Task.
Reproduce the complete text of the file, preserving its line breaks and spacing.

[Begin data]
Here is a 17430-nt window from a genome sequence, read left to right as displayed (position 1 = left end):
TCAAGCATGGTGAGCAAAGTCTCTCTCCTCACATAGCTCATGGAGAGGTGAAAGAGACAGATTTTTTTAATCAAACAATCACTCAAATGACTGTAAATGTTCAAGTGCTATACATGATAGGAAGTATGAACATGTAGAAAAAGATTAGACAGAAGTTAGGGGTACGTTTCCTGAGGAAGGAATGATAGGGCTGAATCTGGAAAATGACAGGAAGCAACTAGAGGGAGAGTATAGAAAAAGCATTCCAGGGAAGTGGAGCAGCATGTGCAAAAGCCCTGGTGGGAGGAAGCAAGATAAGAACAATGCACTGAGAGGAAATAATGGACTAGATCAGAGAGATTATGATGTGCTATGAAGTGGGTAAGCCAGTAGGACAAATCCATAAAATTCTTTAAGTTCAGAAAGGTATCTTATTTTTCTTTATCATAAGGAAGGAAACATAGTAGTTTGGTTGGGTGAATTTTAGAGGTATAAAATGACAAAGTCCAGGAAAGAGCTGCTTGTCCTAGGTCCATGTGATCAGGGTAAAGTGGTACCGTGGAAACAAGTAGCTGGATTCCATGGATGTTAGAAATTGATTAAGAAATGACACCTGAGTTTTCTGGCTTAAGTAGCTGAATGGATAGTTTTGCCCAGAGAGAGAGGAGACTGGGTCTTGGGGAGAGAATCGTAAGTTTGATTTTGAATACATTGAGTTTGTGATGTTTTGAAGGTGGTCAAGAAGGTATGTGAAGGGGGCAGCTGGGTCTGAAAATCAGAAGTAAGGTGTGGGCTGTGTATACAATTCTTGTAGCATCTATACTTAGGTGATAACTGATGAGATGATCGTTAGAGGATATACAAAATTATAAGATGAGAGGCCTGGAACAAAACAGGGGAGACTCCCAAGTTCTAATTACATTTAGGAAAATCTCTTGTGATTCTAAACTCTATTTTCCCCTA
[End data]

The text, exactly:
Here is a 17430-nt window from a genome sequence, read left to right as displayed (position 1 = left end):
TCAAGCATGGTGAGCAAAGTCTCTCTCCTCACATAGCTCATGGAGAGGTGAAAGAGACAGATTTTTTTAATCAAACAATCACTCAAATGACTGTAAATGTTCAAGTGCTATACATGATAGGAAGTATGAACATGTAGAAAAAGATTAGACAGAAGTTAGGGGTACGTTTCCTGAGGAAGGAATGATAGGGCTGAATCTGGAAAATGACAGGAAGCAACTAGAGGGAGAGTATAGAAAAAGCATTCCAGGGAAGTGGAGCAGCATGTGCAAAAGCCCTGGTGGGAGGAAGCAAGATAAGAACAATGCACTGAGAGGAAATAATGGACTAGATCAGAGAGATTATGATGTGCTATGAAGTGGGTAAGCCAGTAGGACAAATCCATAAAATTCTTTAAGTTCAGAAAGGTATCTTATTTTTCTTTATCATAAGGAAGGAAACATAGTAGTTTGGTTGGGTGAATTTTAGAGGTATAAAATGACAAAGTCCAGGAAAGAGCTGCTTGTCCTAGGTCCATGTGATCAGGGTAAAGTGGTACCGTGGAAACAAGTAGCTGGATTCCATGGATGTTAGAAATTGATTAAGAAATGACACCTGAGTTTTCTGGCTTAAGTAGCTGAATGGATAGTTTTGCCCAGAGAGAGAGGAGACTGGGTCTTGGGGAGAGAATCGTAAGTTTGATTTTGAATACATTGAGTTTGTGATGTTTTGAAGGTGGTCAAGAAGGTATGTGAAGGGGGCAGCTGGGTCTGAAAATCAGAAGTAAGGTGTGGGCTGTGTATACAATTCTTGTAGCATCTATACTTAGGTGATAACTGATGAGATGATCGTTAGAGGATATACAAAATTATAAGATGAGAGGCCTGGAACAAAACAGGGGAGACTCCCAAGTTCTAATTACATTTAGGAAAATCTCTTGTGATTCTAAACTCTATTTTCCCCTA